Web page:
When the hero suspects Ophelia’s collaboration with others as a decoy or lure for himself, he is completely alienated from her: “Get thee to a nunnery: why wouldst thou be a breeder of sinners?” Shortly thereafter, the hero, an actor himself (Rosenberg 63), redesigns a standard play, The Murder of Gonzago, into The Mousetrap – a reenactment of Claudius’ murder of King Hamlet. With Horatio and Hamlet observing the king’s reaction, Claudius shows himself to be guilty of the murder of his brother. Consequently Hamlet prepares for revenge:
Tis now the very witching time of night,
When churchyards yawn and hell itself breathes out
Contagion to this world: now could I drink hot blood,
And do such bitter business as the day
Would quake to look on. (3.2)
En route to his mother’s room, Hamlet passes Claudius kneeling in prayer in the chapel, but refrains from killing him:
Now might I do it pat, now he is praying;
And now I'll do't. And so he goes to heaven;
And so am I revenged. That would be scann'd:
A villain kills my father; and for that,
I, his sole son, do this same villain send
To heaven. (3.3)
The hero continues on to his mother’s room. While conversing with her, the very emotionally upset Hamlet detects a spy (Polonius) behind the arras and runs him through with his rapier.
The killing of Polonius, plus the suspicion of Claudius that Hamlet knows the king murdered King Hamlet, cause Claudius to send the Prince by ship to England -- where the prince will be put to death. Hamlet laments the obstacles to his revenge:
How all occasions do inform against me,
And spur my dull revenge! What is a man,
If his chief good and market of his time
Be but to sleep and feed? a beast, no more.
Sure, he that made us with such large discourse,
Looking before and after, gave us not
That capability and god-like reason
To fust in us unused. (4.4)
In the meantime, Ophelia loses her sanity because of the rejection by Hamlet and the death of Polonius. Laertes, when he learns of his father’s death, returns from France to avenge his father’s death and sister’s insanity; he allies with Claudius to scheme Hamlet’s death (The prince has been kidnapped by pirates en route to England and is now returning to Elsinore). Ophelia dies by drowning, and following her burial Claudius and Laertes implement their plan to kill the hero either by poisoned rapier or by poisoned drink. The queen drinks the poisoned cup, and both Laertes and Hamlet are fatally wounded by the foil. As he dies, Laertes reveals Claudius as the villain and Hamlet dispatches him promptly – without a soliloquy: “The point!--envenom'd too! Then, venom, to thy work.”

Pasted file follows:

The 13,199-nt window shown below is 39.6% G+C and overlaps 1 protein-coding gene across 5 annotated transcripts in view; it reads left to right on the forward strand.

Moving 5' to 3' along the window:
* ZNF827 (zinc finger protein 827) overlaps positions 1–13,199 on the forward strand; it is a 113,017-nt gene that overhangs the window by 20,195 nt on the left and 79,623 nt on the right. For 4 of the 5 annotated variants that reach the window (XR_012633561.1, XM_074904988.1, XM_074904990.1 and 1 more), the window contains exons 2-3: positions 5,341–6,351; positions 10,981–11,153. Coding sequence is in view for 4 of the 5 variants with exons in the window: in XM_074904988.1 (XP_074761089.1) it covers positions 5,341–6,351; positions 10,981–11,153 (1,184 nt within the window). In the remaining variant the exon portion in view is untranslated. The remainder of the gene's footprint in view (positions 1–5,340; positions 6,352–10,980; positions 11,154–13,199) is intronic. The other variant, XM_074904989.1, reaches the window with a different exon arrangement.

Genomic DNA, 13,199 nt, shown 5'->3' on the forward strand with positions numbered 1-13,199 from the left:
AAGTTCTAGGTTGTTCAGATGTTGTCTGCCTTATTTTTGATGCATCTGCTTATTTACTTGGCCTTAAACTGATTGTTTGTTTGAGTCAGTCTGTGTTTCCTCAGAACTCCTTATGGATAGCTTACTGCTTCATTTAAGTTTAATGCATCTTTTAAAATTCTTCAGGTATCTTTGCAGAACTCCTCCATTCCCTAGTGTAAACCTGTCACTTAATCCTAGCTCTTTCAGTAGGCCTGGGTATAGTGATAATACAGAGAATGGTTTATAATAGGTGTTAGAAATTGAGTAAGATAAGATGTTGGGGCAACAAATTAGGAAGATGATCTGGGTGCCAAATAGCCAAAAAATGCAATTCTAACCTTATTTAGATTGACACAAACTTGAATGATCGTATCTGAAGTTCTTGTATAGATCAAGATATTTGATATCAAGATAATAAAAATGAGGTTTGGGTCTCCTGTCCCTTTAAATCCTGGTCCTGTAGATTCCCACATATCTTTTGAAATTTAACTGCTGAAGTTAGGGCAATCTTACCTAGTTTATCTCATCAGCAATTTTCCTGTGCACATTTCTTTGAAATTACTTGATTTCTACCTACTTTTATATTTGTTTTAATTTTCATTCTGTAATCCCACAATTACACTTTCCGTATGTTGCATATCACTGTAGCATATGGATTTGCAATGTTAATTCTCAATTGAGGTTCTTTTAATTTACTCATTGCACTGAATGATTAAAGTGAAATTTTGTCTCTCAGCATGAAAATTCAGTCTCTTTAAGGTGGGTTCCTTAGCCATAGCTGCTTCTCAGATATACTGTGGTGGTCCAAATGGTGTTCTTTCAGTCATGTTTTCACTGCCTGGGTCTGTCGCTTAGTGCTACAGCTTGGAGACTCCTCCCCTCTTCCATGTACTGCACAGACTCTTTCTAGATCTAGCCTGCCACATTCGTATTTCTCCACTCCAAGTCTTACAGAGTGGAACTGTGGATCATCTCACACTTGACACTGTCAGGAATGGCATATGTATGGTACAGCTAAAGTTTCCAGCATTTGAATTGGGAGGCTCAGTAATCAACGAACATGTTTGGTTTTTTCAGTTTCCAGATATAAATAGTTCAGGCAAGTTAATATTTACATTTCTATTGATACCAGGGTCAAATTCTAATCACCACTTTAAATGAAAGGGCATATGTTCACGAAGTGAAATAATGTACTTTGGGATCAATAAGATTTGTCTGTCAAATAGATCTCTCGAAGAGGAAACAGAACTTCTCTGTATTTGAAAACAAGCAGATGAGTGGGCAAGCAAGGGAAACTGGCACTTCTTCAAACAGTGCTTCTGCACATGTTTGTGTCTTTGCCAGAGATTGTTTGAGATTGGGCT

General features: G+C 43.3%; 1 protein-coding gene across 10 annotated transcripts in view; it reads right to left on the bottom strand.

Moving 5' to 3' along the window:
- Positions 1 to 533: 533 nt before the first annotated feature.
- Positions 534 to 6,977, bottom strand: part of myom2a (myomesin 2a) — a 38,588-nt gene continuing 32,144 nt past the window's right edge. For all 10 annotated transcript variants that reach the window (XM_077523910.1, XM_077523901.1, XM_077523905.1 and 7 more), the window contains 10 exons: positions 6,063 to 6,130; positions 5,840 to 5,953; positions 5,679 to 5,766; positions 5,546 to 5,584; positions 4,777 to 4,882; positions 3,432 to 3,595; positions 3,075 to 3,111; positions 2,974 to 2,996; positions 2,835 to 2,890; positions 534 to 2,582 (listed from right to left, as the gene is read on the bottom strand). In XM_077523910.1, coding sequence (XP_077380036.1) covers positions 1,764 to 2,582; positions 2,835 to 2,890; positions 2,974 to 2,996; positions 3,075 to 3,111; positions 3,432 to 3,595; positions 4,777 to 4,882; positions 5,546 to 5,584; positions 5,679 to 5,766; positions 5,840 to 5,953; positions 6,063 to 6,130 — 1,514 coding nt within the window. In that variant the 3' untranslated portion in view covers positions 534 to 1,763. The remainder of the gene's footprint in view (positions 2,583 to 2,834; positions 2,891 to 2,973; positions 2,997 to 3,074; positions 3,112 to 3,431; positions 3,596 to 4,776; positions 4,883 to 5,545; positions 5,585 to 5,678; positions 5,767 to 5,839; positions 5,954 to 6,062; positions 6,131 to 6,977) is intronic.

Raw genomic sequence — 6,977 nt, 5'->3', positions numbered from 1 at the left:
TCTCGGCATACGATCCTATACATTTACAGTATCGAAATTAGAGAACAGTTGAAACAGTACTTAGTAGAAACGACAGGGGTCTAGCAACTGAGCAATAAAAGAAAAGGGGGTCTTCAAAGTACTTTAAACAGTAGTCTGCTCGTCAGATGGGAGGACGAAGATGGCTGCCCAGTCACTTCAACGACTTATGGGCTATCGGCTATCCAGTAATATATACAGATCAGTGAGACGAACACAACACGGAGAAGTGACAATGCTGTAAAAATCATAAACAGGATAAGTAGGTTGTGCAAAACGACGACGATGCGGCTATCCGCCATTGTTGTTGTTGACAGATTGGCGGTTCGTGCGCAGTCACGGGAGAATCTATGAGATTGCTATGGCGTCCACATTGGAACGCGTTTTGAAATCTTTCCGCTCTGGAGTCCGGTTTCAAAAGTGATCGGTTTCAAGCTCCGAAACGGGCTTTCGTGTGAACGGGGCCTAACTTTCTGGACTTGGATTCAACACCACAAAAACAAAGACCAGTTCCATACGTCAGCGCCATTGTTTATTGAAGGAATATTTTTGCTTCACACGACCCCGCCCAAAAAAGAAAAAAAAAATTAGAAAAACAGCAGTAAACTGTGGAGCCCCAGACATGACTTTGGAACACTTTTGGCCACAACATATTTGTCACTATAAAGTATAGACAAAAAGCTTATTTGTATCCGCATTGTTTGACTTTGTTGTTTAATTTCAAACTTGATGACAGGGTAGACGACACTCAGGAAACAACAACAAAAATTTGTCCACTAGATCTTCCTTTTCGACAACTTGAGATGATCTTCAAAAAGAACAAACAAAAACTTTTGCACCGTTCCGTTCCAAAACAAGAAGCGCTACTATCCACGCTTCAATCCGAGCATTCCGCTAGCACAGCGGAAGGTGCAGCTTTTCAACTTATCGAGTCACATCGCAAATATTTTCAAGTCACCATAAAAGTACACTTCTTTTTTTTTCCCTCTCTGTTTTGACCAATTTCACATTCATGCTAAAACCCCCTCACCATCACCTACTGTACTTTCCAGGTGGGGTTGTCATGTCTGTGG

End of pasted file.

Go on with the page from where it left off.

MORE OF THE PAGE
Abrams, M. H, ed. “William Shakespeare.” The Norton Anthology of English Literature. 6th ed. New York: W.W.Norton and Co., 1996.
Chute, Marchette. “The Story Told in Hamlet.” Readings on Hamlet. Ed. Don Nardo. San Diego: Greenhaven Press, 1999. Rpt. from Stories from Shakespeare. N. p.: E. P. Dutton, 1956.
Danson, Lawrence. “Tragic Alphabet.” Modern Critical Interpretations: Hamlet. Ed. Harold Bloom. New York: Chelsea House, 1986. Rpt. from Tragic Alphabet: Shakespeare’s Drama of Language. N. p.: Yale University Press, 1974.
Lanham, Richard A. “Superposed Plays.” Modern Critical Interpretations: Hamlet. Ed. Harold Bloom. New York: Chelsea House Publishers, 1986. Rpt. from The Motives of Eloquence: Literary Rhetoric in the Renaissance. N.p.: Yale University Press, 1976.
Levin, Harry. “An Explication of the Player’s Speech.” Modern Critical Interpretations: Hamlet. Ed. Harold Bloom. New York: Chelsea House Publishers, 1986. Rpt. from The Question of Hamlet. Oxford: Oxford University Press, 1959.
Nevo, Ruth. “Acts III and IV: Problems of Text and Staging.” Modern Critical Interpretations: Hamlet. Ed. Harold Bloom. New York: Chelsea House Publishers, 1986. Rpt. from Tragic Form in Shakespeare. N.p.: Princeton University Press, 1972.
Rosenberg, Marvin. “Laertes: An Impulsive but Earnest Young Aristocrat.” Readings on Hamlet. Ed. Don Nardo. San Diego: Greenhaven Press, 1999. Rpt. from The Masks of Hamlet. Newark, NJ: Univ. of Delaware P., 1992.
Shakespeare, William. The Tragedy of Hamlet, Prince of Denmark. Massachusetts Institute of Technology. 1995. http://www.chemicool.com/Shakespeare/hamlet/full.html